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The coronavirus pandemic has brought together political rivals, prompting offers of support and assistance between adversaries on the global stage. It has forced governments and communities alike to activate in ways and on at a scale rarely seen. It’s made individuals reach for the better angels of their nature in a world that all too often seems divided beyond repair.
One unfortunate constant found within the crisis, is the failure of yet another United Nations organ to manage a global challenge. The World Health Organization becomes the latest in a long list of United Nations-related organizations to trust an authoritarian power at the expense of the safety and security of the world.
The WHO’s fidelity to Chinese propaganda about the COVID-19 virus, especially Beijing’s contention into late January that the threat of human-to-human transmission was minimal, cost countless lives around the world. It influenced the Centers for Disease Control and Prevention's decision-making here to the detriment of our own national response.
What that means for U.S. policy going forward should be debated by the Trump administration starting now. The president is already directly acknowledging that the WHO-China connection and the high costs to U.S. taxpayers must be reconciled.
A component of that response should be re-engaging at the United Nations with all the influence and leverage we have as the world body’s top funder, top economic power and most powerful military. Systemic reform at the U.N. has been a goal of several U.S. administrations, and this latest failure on the part of the WHO should serve as a catalyst for free nations to rally together to finally make it happen.
It is important to note this is the same U.N. that just named China to its Human Rights Council in the middle of a pandemic worsened by the Chinese Communist Party's deliberate lack of transparency. It’s the same U.N. that previously held up Iran, Cuba and South Sudan as human rights leaders.
It’s the same U.N. that for decades has led ineffective, abusive and corrupt so-called peacekeeping operations that brought the countries involved no closer to achieving peace. It’s the same U.N. that lined the pockets of officials in the Oil for Food scandal that allowed Saddam Hussein to deprive and torture his people.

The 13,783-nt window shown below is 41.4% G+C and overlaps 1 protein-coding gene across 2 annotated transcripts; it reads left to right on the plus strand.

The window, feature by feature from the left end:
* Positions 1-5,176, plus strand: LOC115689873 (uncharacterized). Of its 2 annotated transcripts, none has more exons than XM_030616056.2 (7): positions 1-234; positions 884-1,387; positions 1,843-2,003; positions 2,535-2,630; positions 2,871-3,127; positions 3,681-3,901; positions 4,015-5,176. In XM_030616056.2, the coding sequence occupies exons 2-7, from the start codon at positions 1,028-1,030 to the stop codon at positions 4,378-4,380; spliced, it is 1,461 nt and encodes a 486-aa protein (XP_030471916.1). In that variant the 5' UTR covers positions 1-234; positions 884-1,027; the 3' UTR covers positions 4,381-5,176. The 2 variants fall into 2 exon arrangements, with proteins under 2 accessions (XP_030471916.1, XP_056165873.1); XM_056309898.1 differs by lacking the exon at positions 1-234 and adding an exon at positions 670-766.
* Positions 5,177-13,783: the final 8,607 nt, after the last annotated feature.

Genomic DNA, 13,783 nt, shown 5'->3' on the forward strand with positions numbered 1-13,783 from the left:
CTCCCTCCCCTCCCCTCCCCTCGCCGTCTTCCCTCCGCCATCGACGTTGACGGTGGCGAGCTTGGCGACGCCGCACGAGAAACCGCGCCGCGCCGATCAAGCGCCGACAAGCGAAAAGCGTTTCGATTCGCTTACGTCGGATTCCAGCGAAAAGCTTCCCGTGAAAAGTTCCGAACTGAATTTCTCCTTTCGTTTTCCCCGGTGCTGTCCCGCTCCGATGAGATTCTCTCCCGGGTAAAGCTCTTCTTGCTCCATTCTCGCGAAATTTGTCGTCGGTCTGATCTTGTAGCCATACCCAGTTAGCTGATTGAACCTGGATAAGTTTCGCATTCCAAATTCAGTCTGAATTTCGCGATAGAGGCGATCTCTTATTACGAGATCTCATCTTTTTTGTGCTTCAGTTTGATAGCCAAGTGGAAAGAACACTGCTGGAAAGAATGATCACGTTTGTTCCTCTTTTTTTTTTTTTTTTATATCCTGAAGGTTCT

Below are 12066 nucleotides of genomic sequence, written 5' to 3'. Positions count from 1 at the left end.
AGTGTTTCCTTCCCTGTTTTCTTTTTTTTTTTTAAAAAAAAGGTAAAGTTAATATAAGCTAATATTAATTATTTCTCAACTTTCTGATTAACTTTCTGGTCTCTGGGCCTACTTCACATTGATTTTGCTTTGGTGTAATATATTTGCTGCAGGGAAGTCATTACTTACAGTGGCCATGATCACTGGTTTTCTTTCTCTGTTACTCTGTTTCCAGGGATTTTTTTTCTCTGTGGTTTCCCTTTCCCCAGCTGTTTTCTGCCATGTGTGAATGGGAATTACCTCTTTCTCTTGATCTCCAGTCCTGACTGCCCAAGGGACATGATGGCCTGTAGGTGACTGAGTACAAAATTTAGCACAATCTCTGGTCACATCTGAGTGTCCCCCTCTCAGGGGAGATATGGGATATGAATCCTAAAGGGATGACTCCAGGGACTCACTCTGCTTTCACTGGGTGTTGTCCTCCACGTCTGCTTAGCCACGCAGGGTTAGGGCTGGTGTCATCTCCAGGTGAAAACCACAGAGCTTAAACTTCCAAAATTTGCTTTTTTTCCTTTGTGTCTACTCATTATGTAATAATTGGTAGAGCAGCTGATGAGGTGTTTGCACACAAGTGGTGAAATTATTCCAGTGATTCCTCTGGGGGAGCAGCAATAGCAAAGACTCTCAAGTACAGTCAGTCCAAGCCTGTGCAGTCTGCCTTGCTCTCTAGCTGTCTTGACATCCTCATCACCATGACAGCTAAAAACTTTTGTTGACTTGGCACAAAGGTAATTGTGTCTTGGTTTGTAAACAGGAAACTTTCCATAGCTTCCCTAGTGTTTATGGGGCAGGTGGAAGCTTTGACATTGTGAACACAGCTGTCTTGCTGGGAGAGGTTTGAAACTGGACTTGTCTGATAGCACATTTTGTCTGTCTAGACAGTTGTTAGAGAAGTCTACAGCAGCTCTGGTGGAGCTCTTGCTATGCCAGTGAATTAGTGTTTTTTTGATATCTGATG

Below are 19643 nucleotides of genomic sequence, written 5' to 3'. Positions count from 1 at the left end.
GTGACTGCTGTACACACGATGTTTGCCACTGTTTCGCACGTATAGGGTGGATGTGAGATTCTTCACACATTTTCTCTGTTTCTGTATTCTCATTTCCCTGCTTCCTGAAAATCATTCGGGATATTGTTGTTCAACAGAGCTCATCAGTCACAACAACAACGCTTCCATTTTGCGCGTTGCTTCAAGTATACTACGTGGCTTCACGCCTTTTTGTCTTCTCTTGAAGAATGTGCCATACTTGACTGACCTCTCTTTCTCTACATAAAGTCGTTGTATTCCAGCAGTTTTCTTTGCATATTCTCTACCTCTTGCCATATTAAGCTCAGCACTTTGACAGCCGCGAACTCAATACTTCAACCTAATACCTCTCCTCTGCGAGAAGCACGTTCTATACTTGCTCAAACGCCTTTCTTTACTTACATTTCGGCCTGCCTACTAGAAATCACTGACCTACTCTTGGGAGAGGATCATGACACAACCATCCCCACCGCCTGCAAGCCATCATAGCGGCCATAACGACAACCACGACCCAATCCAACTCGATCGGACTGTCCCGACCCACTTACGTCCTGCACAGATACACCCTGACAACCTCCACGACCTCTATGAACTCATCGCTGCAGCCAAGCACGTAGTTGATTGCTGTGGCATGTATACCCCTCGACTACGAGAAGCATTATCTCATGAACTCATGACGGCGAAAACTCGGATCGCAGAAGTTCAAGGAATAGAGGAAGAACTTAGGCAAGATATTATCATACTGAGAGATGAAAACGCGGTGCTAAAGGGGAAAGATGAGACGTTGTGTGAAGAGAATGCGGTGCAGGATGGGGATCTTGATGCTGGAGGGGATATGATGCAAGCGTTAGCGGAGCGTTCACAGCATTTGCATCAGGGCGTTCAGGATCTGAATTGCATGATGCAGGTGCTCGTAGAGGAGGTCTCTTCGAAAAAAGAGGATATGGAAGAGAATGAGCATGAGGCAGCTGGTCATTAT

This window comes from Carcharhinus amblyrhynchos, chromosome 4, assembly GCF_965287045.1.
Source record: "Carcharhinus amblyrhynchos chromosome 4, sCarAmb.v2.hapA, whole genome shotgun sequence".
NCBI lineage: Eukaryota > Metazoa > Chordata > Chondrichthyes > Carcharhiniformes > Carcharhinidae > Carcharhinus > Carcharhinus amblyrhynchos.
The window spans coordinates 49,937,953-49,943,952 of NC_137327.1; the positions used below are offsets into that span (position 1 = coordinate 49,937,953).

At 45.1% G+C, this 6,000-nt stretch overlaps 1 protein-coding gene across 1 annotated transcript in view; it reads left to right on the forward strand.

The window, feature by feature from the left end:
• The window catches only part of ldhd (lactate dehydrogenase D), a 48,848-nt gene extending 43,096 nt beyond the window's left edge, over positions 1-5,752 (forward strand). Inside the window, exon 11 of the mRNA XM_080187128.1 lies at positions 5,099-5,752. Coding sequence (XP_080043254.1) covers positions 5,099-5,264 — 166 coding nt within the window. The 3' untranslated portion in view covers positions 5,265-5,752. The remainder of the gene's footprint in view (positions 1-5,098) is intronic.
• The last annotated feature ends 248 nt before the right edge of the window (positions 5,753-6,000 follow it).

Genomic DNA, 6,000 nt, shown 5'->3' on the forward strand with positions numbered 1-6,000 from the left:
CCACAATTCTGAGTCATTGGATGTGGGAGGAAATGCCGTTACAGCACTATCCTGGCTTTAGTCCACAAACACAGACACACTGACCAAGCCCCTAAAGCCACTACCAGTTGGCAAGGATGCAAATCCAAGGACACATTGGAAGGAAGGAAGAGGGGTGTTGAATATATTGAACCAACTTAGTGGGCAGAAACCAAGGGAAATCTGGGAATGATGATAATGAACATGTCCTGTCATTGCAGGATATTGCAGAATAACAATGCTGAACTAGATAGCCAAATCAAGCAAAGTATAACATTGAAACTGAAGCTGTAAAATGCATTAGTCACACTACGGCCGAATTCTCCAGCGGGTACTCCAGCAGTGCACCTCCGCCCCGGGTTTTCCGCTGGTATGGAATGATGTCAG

This is the same U.N. that failed to stop the Rwandan genocide and respond to the aggression of Islamic terrorism, preferring to be guided more by those with an anti-Semitic agenda. It’s the same U.N. that has turned a blind eye to Russian imperialism and Chinese expansionism.
The United States’ decision to leave the Human Rights Council in 2018 was understandable. But in the context of raising our voice as loud as possible during these times of surging Chinese, Russian and Iranian influence, President Trump should consider having a U.S. representative on the council again.
Using the UN as a platform to articulate American values against those of our geopolitical competitors is one avenue to address not just the systemic problems of the organization, but to also reassert our dominant position on the world stage.
There is a temptation for the U.S. to simply go its own way in terms of alliance management and handling critical global issues. Certainly, in many ways, it should.
However, the U.N. as an organization has a significant impact and influence on dozens of countries that are vulnerable to the reach of China, Russia and Iran. A U.N. that continues to be influenced significantly, if not controlled, by authoritarian regimes is not merely a gross misuse of U.S. taxpayer money. It is clearly counter to our national security interests and those of our allies.
Foreign policy observers, including former Secretary of State Henry Kissinger, have opined that the pandemic will usher in major changes to the world order. They are right. Indeed, it should reaffirm the United States and democratic nations’ leadership role in ensuring liberty, cooperation, tolerance, economic opportunity and human advancement. The U.N. must stand for those ideals again.
China, Russia and Iran’s sphere of influence must be reduced using all aspects of our national and multilateral influence. That means forcefully pursuing U.N. reform and countering the outsized voice of authoritarian regimes within the world body at every turn. The U.S. and a half dozen other nations – all U.S. allies – fund the majority of the U.N. budget but have watched the organization trend toward the agendas of authoritarian member states for decades.
President Trump, now more than ever, needs to lead a consortium of top U.N. funders to drive reform proposals that truly recommit the world toward the principles of peace, democracy and human rights.
Defunding or recoiling from the United Nations isn’t the answer. Using it as a platform to articulate American values against those of our geopolitical competitors is one avenue to address not just the systemic problems of the organization, but to also reassert our dominant position on the world stage.
President Trump can bring the same bold, reform-minded attitude that he is bringing to the federal government to the United Nations and truly save lives in the process. It would be a positive realignment that comes out of this most recent failure.